Maryland's proposed new graduation requirements are too much of a good thing.
Recent hearings drew 143 speakers and 693 written comments, an extraordinary outpouring. The most comment was on a mandate that students complete 75 hours of community service. Officials are worried about costs and headaches in administering the program. We stand by our support of the service requirement. Experience has shown that with creativity, this program can cost little yet yield substantial benefits.
The problem we see in the new requirements is that the regulations specify too many courses. The math requirement would rise from three full-year courses to four and would prescribe courses in "algebraic concepts" and "geometric concepts." The social studies requirement would also jump from three courses to four, and specify one year each of U.S. history, world history and government and half-year courses in geography and economics.
It is risky to water down algebra and geometry courses, as schools make them easier so all students can take them. Well-trained math teachers are already in short supply.
Another concern: students would have little chance to select electives. Algebra and geometry, history and government, geography and economics are all worthy subjects. So are sociology and psychology, art and music, anthropology and health, physics and environmental science.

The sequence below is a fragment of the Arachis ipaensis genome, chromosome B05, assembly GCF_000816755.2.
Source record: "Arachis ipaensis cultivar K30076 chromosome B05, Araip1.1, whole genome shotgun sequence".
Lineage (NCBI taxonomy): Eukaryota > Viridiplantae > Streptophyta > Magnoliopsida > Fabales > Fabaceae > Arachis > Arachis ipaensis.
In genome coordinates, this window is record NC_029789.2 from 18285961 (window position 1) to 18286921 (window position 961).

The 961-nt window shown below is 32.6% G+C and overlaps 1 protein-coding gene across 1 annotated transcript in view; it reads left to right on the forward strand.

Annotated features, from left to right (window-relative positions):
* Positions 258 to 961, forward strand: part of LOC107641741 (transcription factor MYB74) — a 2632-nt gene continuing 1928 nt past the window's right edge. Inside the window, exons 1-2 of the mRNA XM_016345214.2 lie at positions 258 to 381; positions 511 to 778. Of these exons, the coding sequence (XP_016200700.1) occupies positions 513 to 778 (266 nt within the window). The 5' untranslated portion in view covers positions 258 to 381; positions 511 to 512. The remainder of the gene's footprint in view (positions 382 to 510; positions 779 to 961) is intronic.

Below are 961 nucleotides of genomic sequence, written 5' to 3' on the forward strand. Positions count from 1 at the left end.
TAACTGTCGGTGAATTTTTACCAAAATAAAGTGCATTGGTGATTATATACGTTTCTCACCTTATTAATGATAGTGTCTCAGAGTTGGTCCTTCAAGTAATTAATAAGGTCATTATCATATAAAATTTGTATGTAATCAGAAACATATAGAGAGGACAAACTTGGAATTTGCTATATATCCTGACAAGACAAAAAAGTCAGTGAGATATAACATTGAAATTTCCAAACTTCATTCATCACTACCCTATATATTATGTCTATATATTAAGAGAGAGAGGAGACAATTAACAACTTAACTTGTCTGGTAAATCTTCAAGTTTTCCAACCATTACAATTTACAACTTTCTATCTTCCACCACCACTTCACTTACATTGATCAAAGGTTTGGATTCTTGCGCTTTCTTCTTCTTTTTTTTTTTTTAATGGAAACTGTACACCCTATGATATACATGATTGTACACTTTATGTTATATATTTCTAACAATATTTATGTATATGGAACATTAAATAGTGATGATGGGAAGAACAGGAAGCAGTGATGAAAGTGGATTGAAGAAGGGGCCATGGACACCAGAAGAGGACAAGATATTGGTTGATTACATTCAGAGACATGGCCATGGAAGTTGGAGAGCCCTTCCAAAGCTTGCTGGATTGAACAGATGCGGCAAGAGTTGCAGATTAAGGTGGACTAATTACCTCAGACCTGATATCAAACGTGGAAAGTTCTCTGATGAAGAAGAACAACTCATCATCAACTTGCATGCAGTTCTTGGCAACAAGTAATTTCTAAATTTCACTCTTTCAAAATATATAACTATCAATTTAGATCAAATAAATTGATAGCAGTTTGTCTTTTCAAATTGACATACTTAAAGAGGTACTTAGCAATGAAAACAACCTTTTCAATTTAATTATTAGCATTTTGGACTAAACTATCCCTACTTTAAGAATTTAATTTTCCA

High school students don't need a board in Baltimore telling them to take four math courses and two in science if they'd find it more useful to take three in math and three in science -- or three in math, two in science and one in drama.
There are ways to increase the rigor of high school programs without over-prescribing courses. Better for students to demonstrate an understanding of government on a test than to demonstrate they have spent 50 minutes a day for two semesters sitting in a government class.
And there are ways to give students electives, too. The school systems that have six-period days in high school -- Baltimore City and Anne Arundel, Prince George's, Howard and Queen Anne's counties -- should, as soon as their budgets permit, join the rest of the state in offering seven-period days, with students taking 28 high school courses instead of 24. Also, credit should be given for advanced courses taken in middle school.
Standards are good. But there are ways to raise them without further constricting curricula.